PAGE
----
Abenomics Tourism Boom Targeted by Japan Fund Buying Hotel Debtby and
Diamond Realty gets hotel finance inquiries for Tokyo, Kansai
Existing fund focused on logistics facilities yields up to 6%
A unit of Japan’s biggest trading company is planning its first real estate fund that invests in domestic hotel debt as Prime Minister Shinzo Abe’s policies drive a tourism boom.
Mitsubishi Corp.’s Diamond Realty Management Inc. aims to start the fund of more than 20 billion ($185 million) this year, said Akira Nozu, the general manager of the structured finance department at the Tokyo-based company. A separate fund focused on logistics facilities started in March targets a yearly return of 5 to 6 percent.
The Development Bank of Japan Inc., Star Asia Investment Corp. and LaSalle Logiport REIT are among companies tapping investor demand for higher returns in the property market at a time when unprecedented central bank easing has lowered sovereign bond yields to below zero. Abe’s stimulus policies have weakened the yen and helped attract record numbers of overseas visitors, with the nation’s hotel occupancy rates rising last year to the highest in Japan Tourism Agency data going back to 2010.
“As demand for hotel development and sales increases, there’s also more demand for finance,” Nozu said in an interview on April 5. “We’re getting more inquiries from investors on finance for hotels in the Tokyo and Kansai areas and big regional cities like Fukuoka.”
Occupancy rates for large-scale city hotels exceeded 80 percent not only in Tokyo, Kyoto and Osaka but also in Fukuoka and Okinawa in western Japan, according to the tourism agency. Sales of hotels rose 5.7 percent from a year earlier to a record 111 cases in 2015, according to Jones Lang LaSalle Inc. data. Tokyo will host the Summer Olympics in 2020.
Real estate investment could help bolster returns for Japanese investors who are struggling to make money as benchmark debt yields as long as 10 years fall below zero. Pension funds in the country lost about 1.2 percent last year, the first loss in seven years, according to Willis Towers Watson, a financial advisory company.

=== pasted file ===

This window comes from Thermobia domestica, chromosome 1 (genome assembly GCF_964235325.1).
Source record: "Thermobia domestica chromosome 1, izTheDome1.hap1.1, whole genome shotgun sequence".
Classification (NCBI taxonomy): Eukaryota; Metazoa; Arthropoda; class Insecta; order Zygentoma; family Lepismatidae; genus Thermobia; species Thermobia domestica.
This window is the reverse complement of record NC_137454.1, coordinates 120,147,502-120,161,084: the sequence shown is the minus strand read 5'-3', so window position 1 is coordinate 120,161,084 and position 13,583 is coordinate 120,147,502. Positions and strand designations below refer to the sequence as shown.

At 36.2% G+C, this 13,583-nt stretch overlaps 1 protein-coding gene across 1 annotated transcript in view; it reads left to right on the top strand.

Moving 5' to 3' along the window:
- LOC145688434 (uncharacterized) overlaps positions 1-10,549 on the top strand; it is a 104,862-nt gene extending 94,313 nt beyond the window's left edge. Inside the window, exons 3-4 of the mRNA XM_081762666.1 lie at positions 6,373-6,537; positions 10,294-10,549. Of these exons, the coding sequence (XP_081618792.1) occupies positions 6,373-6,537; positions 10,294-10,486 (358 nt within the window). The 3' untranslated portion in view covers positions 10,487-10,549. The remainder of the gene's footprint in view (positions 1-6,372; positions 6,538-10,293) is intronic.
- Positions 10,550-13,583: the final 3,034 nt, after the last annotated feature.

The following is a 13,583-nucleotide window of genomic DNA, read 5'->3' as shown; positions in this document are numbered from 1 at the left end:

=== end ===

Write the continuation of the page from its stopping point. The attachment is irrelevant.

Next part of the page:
Diamond Realty, which oversees almost 400 billion yen in assets, isn’t alone in seeking funds from investors interested in Japanese real estate.
A unit of state-run Development Bank of Japan said in February it plans a fund of more than 100 billion yen to buy offices and other facilities. Star Asia, which invests money from U.S. foundations and universities, has put 267 billion yen into Japanese property assets. LaSalle Logiport REIT, an owner of logistics facilities, raised about 110 billion yen in February in an initial public offering.
While the yen has strengthened more than 11 percent this year, it’s still weakened about 21 percent since Abe took power at the end of 2012, making Japan more affordable for visitors from abroad.
“Investment demand for hotels is rising as visitors to Japan increase and negative interest rates push funds into the real estate market,” said Yasokazu Terada, an executive vice president in Tokyo at JLL, a property-services company. “The trend of investing in hotels will continue.”